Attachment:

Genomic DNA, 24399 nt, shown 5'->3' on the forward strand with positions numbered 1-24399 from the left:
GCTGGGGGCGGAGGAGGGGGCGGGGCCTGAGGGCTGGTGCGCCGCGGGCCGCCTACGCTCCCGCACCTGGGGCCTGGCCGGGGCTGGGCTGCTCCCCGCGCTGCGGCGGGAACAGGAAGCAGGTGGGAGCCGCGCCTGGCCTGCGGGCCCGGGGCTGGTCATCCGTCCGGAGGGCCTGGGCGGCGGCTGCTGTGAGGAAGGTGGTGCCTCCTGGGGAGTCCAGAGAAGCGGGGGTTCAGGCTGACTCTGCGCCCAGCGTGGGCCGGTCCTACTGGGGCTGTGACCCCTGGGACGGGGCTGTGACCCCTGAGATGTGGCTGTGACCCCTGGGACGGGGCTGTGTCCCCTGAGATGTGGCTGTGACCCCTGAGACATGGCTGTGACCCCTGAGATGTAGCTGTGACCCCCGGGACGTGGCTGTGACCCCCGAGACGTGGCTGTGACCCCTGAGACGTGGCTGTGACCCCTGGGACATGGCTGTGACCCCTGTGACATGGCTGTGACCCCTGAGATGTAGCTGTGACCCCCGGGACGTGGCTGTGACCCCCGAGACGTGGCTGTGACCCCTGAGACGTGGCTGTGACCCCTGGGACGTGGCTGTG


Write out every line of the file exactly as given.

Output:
Genomic DNA, 24399 nt, shown 5'->3' on the forward strand with positions numbered 1-24399 from the left:
GCTGGGGGCGGAGGAGGGGGCGGGGCCTGAGGGCTGGTGCGCCGCGGGCCGCCTACGCTCCCGCACCTGGGGCCTGGCCGGGGCTGGGCTGCTCCCCGCGCTGCGGCGGGAACAGGAAGCAGGTGGGAGCCGCGCCTGGCCTGCGGGCCCGGGGCTGGTCATCCGTCCGGAGGGCCTGGGCGGCGGCTGCTGTGAGGAAGGTGGTGCCTCCTGGGGAGTCCAGAGAAGCGGGGGTTCAGGCTGACTCTGCGCCCAGCGTGGGCCGGTCCTACTGGGGCTGTGACCCCTGGGACGGGGCTGTGACCCCTGAGATGTGGCTGTGACCCCTGGGACGGGGCTGTGTCCCCTGAGATGTGGCTGTGACCCCTGAGACATGGCTGTGACCCCTGAGATGTAGCTGTGACCCCCGGGACGTGGCTGTGACCCCCGAGACGTGGCTGTGACCCCTGAGACGTGGCTGTGACCCCTGGGACATGGCTGTGACCCCTGTGACATGGCTGTGACCCCTGAGATGTAGCTGTGACCCCCGGGACGTGGCTGTGACCCCCGAGACGTGGCTGTGACCCCTGAGACGTGGCTGTGACCCCTGGGACGTGGCTGTG